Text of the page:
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Market strategist: ‘Catastrophic recession’ isn’t needed to rein in inflation

SoFi Head of Investment Strategy Liz Young joins Yahoo Finance Live to discuss inflation and bearish investor expectations for the stock market.

Video Transcript

RACHELLE AKUFFO: Well, SoFi Head of Investment Strategy Liz Young joins us now with more on the markets. So, Liz, as you're taking a look at the market action right now, what sort of questions do your clients have?

LIZ YOUNG: Well, I think everybody has the same questions right now and that's whether or not we are headed for a more catastrophic type recession. I still maintain that I don't think that needs to happen. There's a lot of bears out there saying that it has to happen in order to bring inflation down and that we've never had a situation where inflation has been fixed without a big recession.

Now, I think we've gotten a little bit more used to the idea of having a recession, at least sometime in 2023-- as we cool demand and now as we've heard from the Fed that they do expect to have some pain on consumers and businesses. But it's a matter of the big question being, how big does that recession have to be?

Now, we, as you've already mentioned, have gotten some pretty strong JOLTS numbers today. The labor market continues to be tight, continues to be strong. If that doesn't crack in a meaningful way, a recession, even if it does happen in 2023, does not have to be severe.

SEANA SMITH: Liz, what does this mean for the Fed, do you think, in September? Because we mentioned that JOLTS number. We've gotten a string of econ data that shows what you were just saying-- that things are actually OK. Is that going to think-- do you think we have enough conviction, at least at this point, in order to see the Fed hike by 75 basis points next month?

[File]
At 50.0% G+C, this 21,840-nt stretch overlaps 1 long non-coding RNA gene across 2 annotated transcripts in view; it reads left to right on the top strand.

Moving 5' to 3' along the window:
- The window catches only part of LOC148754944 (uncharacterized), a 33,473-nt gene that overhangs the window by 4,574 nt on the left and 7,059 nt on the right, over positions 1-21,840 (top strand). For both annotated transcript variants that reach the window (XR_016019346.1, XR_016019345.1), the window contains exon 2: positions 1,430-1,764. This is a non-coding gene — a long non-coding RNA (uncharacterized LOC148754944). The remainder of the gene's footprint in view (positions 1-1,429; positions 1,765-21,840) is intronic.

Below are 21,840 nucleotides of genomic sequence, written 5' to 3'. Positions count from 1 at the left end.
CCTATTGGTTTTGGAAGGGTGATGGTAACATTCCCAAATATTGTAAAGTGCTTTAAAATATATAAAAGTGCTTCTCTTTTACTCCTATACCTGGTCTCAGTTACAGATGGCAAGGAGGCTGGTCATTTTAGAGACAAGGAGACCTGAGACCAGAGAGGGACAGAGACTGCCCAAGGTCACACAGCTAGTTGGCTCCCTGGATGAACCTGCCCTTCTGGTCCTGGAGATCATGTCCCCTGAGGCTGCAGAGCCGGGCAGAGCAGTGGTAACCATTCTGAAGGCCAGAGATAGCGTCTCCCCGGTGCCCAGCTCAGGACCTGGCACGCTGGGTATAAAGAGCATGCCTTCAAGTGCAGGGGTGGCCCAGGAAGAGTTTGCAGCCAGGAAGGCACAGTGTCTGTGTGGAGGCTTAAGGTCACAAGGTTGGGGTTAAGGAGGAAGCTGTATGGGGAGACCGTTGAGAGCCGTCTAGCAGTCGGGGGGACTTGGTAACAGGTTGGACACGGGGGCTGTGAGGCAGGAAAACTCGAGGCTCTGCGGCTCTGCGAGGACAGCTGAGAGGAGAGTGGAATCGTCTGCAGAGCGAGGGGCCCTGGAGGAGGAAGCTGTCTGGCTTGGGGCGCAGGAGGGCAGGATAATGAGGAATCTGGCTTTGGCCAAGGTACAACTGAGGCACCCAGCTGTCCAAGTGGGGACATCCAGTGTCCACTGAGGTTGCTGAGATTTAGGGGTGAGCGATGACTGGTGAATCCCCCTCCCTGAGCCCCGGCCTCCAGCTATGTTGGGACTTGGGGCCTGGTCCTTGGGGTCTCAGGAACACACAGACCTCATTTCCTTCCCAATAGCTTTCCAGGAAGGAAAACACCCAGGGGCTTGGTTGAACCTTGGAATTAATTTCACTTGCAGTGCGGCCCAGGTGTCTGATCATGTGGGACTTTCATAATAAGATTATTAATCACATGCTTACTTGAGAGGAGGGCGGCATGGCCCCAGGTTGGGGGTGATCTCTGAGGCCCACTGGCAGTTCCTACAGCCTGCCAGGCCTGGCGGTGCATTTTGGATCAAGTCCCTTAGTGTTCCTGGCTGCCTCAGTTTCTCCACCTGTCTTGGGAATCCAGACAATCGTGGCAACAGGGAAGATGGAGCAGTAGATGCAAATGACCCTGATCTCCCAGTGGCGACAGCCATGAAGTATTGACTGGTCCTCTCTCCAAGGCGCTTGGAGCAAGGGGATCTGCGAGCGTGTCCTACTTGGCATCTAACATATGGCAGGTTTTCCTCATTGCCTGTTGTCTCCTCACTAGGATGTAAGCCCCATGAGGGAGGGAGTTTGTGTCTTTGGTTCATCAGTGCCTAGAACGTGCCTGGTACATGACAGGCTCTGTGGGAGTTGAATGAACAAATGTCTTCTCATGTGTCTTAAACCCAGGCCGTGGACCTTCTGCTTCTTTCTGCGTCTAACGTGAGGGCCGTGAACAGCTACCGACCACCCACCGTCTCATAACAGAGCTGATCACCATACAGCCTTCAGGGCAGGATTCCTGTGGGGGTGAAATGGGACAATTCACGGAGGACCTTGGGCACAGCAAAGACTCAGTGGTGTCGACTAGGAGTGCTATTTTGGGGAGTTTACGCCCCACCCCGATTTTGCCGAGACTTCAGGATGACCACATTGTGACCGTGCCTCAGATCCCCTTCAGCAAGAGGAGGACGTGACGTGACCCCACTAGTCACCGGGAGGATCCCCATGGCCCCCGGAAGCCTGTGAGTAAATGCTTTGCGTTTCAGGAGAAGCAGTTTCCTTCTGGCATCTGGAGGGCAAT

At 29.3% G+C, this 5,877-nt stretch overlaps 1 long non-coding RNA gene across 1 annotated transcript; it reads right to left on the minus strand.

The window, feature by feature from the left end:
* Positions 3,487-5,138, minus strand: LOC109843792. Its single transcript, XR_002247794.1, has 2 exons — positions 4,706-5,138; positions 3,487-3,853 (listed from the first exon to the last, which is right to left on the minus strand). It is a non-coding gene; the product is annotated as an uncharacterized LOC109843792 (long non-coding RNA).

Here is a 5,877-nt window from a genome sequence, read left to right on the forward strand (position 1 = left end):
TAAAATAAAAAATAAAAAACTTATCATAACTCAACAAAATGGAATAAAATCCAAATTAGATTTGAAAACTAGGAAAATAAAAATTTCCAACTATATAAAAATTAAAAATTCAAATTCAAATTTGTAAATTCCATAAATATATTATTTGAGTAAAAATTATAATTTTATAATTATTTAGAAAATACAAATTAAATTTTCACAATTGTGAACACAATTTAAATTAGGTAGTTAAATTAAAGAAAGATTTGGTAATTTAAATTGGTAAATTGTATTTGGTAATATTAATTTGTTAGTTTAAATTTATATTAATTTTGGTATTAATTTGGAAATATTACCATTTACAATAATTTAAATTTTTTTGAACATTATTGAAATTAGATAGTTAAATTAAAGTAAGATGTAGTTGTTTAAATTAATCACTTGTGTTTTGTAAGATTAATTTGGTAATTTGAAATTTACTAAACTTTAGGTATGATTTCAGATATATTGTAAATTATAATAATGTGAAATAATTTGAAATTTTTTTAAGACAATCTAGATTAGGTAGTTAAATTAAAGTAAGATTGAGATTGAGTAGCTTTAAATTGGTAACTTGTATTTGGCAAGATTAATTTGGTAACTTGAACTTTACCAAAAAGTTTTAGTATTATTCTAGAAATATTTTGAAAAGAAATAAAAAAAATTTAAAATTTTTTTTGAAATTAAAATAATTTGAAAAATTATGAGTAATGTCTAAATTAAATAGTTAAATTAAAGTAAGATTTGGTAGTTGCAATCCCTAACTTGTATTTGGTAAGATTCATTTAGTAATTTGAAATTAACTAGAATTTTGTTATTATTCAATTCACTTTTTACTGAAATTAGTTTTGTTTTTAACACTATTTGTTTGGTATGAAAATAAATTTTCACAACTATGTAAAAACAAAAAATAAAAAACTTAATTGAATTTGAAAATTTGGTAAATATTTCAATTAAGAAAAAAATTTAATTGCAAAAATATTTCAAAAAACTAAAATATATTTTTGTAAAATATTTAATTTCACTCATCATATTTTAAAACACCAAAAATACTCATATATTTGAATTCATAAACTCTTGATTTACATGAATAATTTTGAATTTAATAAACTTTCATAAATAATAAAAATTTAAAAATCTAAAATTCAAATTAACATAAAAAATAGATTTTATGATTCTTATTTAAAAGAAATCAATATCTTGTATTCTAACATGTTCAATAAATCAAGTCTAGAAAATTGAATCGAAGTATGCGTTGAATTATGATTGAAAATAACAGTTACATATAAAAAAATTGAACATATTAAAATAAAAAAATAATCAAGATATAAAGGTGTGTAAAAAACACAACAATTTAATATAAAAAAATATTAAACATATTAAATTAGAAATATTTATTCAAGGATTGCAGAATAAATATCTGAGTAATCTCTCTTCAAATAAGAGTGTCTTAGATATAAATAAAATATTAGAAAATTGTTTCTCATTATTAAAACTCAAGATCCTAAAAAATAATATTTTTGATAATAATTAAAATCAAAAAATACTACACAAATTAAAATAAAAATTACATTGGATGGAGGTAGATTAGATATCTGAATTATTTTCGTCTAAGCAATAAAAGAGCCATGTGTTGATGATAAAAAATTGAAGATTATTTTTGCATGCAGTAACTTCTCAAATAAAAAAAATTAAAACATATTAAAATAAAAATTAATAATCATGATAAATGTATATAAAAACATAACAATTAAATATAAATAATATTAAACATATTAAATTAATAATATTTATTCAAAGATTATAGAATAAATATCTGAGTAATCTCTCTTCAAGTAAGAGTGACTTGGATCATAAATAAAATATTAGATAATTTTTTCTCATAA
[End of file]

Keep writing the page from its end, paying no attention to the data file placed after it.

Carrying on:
LIZ YOUNG: They could. And, look, they left open the possibility of 50 or 75. The market continues to be kind of split on those two possibilities. What investors also need to remember, and this is what the Fed is watching as well, is that the pace of quantitative tightening, or that balance sheet roll-off, or taking liquidity out of the market, the pace of that is going to double in September.

So then there's two tools that are working against liquidity in the market, both rate hikes and that quantitative tightening pace, and they are definitely taking that into account. Now, the one thing I would say that would be in the 75-basis point camp is that the Fed has continued to message that they would rather go too far than not do enough, because trying to clean this up later if they didn't go strong enough in the beginning is much harder and much more painful for the economy.

So if you really had to choose, they probably err on the side of doing too much. However, there is a very important CPI read that we are going to get before that September meeting. And that will come on September 13. We'll get the rate hike news on September 21. And I think that that's really going to show the Fed whether or not some of this tightening is already working.